Document 11129574

Body Weight Supported Treadmill Training and Cerebral Palsy: A Literature Review Nahida Sultana College of Nursing and Health Professions Advisor: Masaru Teramoto, PhD, MPH Department of Health Sciences Abstract Cerebral palsy (CP) is a congenital disorder with unknown causes that affects the movement or muscle tone of children. Currently researchers are investigating to improve the locomotion of CP patients via body weight supported treadmill training (BWSTT) in which the upper extremity of the patients are supported while patients are running on the treadmill. Common tests used to obtain data from the trials were Gross Motor Function Measure (GMFM) and Pediatric Evaluation of Disability Inventory (PEDI). The trials reviewed had very similar results with the data portraying that BWSTT helps to improve locomotion in children. None of the studies reported any complications by the participants and neither did the disorder get worse. Objective The objectives of the studies were to determine whether BWSTT increased/improved the locomotion in children diagnosed with CP.­‐
/COLO-­‐F02.GIF Results Improvements were shown in each study by various measurement tools used such as the Growth Motor Function Measurement (GMFM), Pediatric Evaluation of Disability Inventory (PEDI), and surveys taken by the care provider as well as the patient. § Study 1: CP children between the ages of 9 to 36 months showed improvement in locomotion both post-­‐intervention and pre-­‐intervention with the pre-­‐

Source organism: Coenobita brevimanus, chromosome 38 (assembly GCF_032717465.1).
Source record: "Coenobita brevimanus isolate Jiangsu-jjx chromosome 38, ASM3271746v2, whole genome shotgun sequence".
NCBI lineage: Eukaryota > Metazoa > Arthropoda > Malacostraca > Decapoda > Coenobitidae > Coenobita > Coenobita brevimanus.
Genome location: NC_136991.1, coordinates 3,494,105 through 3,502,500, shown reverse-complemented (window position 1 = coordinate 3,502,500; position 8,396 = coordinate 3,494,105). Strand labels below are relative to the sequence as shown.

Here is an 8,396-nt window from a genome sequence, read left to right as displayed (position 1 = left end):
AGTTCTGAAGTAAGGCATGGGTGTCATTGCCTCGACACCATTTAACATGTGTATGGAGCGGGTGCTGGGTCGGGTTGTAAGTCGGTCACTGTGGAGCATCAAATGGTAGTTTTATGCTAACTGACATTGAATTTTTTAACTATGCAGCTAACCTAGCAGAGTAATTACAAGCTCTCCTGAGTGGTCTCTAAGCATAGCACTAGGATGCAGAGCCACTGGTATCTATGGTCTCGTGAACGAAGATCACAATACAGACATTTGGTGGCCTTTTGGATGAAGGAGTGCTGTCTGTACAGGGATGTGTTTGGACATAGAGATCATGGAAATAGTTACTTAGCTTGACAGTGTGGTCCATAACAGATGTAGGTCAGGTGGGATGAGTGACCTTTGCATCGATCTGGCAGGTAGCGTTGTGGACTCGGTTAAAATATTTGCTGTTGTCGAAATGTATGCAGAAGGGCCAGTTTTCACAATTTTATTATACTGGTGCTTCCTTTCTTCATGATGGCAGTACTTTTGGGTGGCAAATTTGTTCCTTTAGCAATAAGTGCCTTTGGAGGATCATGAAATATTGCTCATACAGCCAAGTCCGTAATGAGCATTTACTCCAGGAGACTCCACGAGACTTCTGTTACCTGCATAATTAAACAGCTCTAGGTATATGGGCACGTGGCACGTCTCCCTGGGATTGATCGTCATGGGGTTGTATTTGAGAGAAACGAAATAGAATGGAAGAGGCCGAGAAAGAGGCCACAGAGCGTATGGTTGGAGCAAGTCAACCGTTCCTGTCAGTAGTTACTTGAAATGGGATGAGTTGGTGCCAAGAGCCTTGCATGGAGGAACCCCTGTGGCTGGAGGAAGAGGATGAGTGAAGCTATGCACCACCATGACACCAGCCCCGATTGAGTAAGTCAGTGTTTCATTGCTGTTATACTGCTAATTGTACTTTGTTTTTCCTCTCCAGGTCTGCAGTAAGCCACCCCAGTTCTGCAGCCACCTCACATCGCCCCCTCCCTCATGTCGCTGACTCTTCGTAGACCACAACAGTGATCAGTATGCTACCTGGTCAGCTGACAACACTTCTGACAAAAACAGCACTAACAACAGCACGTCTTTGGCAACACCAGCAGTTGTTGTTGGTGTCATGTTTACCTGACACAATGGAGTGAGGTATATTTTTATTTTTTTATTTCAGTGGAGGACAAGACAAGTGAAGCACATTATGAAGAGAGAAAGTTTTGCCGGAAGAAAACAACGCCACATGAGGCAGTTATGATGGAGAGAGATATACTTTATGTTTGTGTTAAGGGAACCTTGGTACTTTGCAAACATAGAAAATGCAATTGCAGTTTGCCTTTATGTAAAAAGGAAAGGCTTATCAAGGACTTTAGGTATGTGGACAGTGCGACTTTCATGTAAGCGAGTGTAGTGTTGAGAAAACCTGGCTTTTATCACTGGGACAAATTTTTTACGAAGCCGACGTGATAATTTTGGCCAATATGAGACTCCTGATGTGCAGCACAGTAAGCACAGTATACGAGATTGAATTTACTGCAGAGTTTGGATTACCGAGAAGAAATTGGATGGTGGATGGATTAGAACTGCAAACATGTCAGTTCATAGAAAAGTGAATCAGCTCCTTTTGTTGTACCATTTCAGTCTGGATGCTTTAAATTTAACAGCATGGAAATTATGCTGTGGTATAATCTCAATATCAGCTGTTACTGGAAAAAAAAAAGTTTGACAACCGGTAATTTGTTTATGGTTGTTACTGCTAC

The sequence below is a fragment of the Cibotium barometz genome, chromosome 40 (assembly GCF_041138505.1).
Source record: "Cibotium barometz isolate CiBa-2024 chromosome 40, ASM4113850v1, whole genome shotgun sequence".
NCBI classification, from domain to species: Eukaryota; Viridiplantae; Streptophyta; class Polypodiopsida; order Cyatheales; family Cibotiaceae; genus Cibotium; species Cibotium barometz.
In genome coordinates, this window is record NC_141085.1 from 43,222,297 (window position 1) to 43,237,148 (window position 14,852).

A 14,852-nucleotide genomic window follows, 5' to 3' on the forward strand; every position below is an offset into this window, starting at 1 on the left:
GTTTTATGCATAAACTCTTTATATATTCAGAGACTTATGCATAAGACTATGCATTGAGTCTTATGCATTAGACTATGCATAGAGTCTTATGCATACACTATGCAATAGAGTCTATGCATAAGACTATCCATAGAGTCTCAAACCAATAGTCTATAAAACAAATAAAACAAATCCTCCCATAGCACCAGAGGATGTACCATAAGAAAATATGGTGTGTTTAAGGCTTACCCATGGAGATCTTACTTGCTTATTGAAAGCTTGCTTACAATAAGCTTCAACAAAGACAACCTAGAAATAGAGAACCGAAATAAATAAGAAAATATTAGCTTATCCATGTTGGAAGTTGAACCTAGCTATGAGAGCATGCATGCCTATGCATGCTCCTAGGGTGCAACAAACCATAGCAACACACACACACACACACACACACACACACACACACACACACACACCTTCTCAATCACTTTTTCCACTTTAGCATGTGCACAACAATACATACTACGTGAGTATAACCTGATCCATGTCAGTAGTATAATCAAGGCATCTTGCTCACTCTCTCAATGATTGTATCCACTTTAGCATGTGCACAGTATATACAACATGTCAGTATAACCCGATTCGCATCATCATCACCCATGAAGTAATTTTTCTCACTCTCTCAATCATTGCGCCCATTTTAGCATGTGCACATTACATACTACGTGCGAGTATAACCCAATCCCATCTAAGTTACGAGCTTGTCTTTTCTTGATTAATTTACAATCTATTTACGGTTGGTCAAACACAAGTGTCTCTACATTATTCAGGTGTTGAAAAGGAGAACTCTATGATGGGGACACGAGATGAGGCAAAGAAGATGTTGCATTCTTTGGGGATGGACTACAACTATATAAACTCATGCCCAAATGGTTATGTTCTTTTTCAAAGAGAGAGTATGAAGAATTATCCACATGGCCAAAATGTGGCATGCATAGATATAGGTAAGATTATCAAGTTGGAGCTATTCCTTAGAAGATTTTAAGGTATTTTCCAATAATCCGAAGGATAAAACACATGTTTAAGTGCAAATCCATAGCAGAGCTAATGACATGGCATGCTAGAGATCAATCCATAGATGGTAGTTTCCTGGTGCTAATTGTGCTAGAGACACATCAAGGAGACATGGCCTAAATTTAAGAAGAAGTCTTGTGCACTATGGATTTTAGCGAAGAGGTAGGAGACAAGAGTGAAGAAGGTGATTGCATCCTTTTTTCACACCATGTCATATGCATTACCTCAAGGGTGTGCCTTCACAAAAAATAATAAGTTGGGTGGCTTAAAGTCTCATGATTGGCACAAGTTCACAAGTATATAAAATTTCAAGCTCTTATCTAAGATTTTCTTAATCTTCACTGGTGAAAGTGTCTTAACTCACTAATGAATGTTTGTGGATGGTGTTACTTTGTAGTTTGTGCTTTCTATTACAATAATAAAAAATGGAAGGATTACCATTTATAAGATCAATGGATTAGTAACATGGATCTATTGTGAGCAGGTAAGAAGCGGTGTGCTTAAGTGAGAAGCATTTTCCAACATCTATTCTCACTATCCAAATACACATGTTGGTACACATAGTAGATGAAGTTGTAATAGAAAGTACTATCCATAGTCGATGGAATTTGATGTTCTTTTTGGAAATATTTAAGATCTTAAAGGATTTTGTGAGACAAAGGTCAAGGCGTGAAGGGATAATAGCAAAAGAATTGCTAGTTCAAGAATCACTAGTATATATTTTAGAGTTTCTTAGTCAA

intervention resulting in faster improvement § Study 2: 9 participants between 8-­‐16 took part in LBPPS, 15% increase in patients walking speed. No significant improvement was shown in over-­‐all step, stride or balance. Outlier (hemiplegic child) showed reverse effect with slower walking speed. § Study 3: Comparison between post-­‐intervention and pre-­‐intervention showed improvement in gait performances § Study 4: Showed correlation between gait improvement and increase in step length. § Study 5: 6 participants between ages 2-­‐4 showed improvement in gross motor function skills related to standing and walking Conclusion Body Weight Supported Treadmill Training showed improvement amongst the children diagnosed with cerebral palsy in their locomotion. The studies done were mostly pilot studies that are not reliable for long-­‐term effectiveness. Each study presented positive outcomes with minimal signs of negative effects on the CP children. Some errors could have been from measurements in areas such as the questionnaires or the GMFM. Further studies with greater number of participants are needed to account for long-­‐term effects. References D. M. Begnoche and K. H. Pitetti. "Effects of Traditional Treatment and Partial Body Weight Treadmill Training on the Motor Skills of Children With Spastic Cerebral Palsy: A Pilot Study." Pediatric Physical Therapy 19.1 (2007): 11-­‐19, N.p.: Lippincott Williams & Wilkins. Web. K. Mattern-­‐Baxter, S. Bellamy, and J. K. Mansoor. "Effects of Intensive Locomotor Treadmill Training on Young Children with Cerebral Palsy." Pediatric Physical Therapy, 21.4 (2009): 308-­‐18. N.p.: Lippincott Williams & Wilkins, Inc. Web.